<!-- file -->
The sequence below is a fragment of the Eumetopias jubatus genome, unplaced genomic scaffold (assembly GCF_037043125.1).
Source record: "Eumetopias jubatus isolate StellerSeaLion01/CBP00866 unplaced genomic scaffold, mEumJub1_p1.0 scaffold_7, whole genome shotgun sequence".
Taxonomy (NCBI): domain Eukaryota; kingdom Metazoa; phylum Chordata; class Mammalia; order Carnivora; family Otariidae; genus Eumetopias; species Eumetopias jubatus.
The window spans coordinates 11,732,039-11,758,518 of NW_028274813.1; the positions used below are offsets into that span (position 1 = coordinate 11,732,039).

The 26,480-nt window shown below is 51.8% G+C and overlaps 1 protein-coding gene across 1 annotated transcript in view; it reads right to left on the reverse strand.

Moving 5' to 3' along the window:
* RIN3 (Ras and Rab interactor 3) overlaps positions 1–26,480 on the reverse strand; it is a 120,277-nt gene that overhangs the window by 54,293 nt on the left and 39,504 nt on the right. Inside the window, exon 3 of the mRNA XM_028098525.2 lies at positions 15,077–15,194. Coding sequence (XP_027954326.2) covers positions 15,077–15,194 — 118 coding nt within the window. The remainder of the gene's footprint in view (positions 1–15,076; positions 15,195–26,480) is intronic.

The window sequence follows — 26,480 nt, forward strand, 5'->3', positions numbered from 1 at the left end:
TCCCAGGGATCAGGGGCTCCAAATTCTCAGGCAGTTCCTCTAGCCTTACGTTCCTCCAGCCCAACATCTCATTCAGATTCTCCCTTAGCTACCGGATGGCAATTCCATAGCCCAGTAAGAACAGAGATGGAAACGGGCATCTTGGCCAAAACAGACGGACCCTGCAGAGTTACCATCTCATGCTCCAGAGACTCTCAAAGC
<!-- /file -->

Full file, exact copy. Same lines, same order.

The sequence below is a fragment of the Eumetopias jubatus genome, unplaced genomic scaffold (assembly GCF_037043125.1).
Source record: "Eumetopias jubatus isolate StellerSeaLion01/CBP00866 unplaced genomic scaffold, mEumJub1_p1.0 scaffold_7, whole genome shotgun sequence".
Taxonomy (NCBI): domain Eukaryota; kingdom Metazoa; phylum Chordata; class Mammalia; order Carnivora; family Otariidae; genus Eumetopias; species Eumetopias jubatus.
The window spans coordinates 11,732,039-11,758,518 of NW_028274813.1; the positions used below are offsets into that span (position 1 = coordinate 11,732,039).

The 26,480-nt window shown below is 51.8% G+C and overlaps 1 protein-coding gene across 1 annotated transcript in view; it reads right to left on the reverse strand.

Moving 5' to 3' along the window:
* RIN3 (Ras and Rab interactor 3) overlaps positions 1–26,480 on the reverse strand; it is a 120,277-nt gene that overhangs the window by 54,293 nt on the left and 39,504 nt on the right. Inside the window, exon 3 of the mRNA XM_028098525.2 lies at positions 15,077–15,194. Coding sequence (XP_027954326.2) covers positions 15,077–15,194 — 118 coding nt within the window. The remainder of the gene's footprint in view (positions 1–15,076; positions 15,195–26,480) is intronic.

The window sequence follows — 26,480 nt, forward strand, 5'->3', positions numbered from 1 at the left end:
TCCCAGGGATCAGGGGCTCCAAATTCTCAGGCAGTTCCTCTAGCCTTACGTTCCTCCAGCCCAACATCTCATTCAGATTCTCCCTTAGCTACCGGATGGCAATTCCATAGCCCAGTAAGAACAGAGATGGAAACGGGCATCTTGGCCAAAACAGACGGACCCTGCAGAGTTACCATCTCATGCTCCAGAGACTCTCAAAGC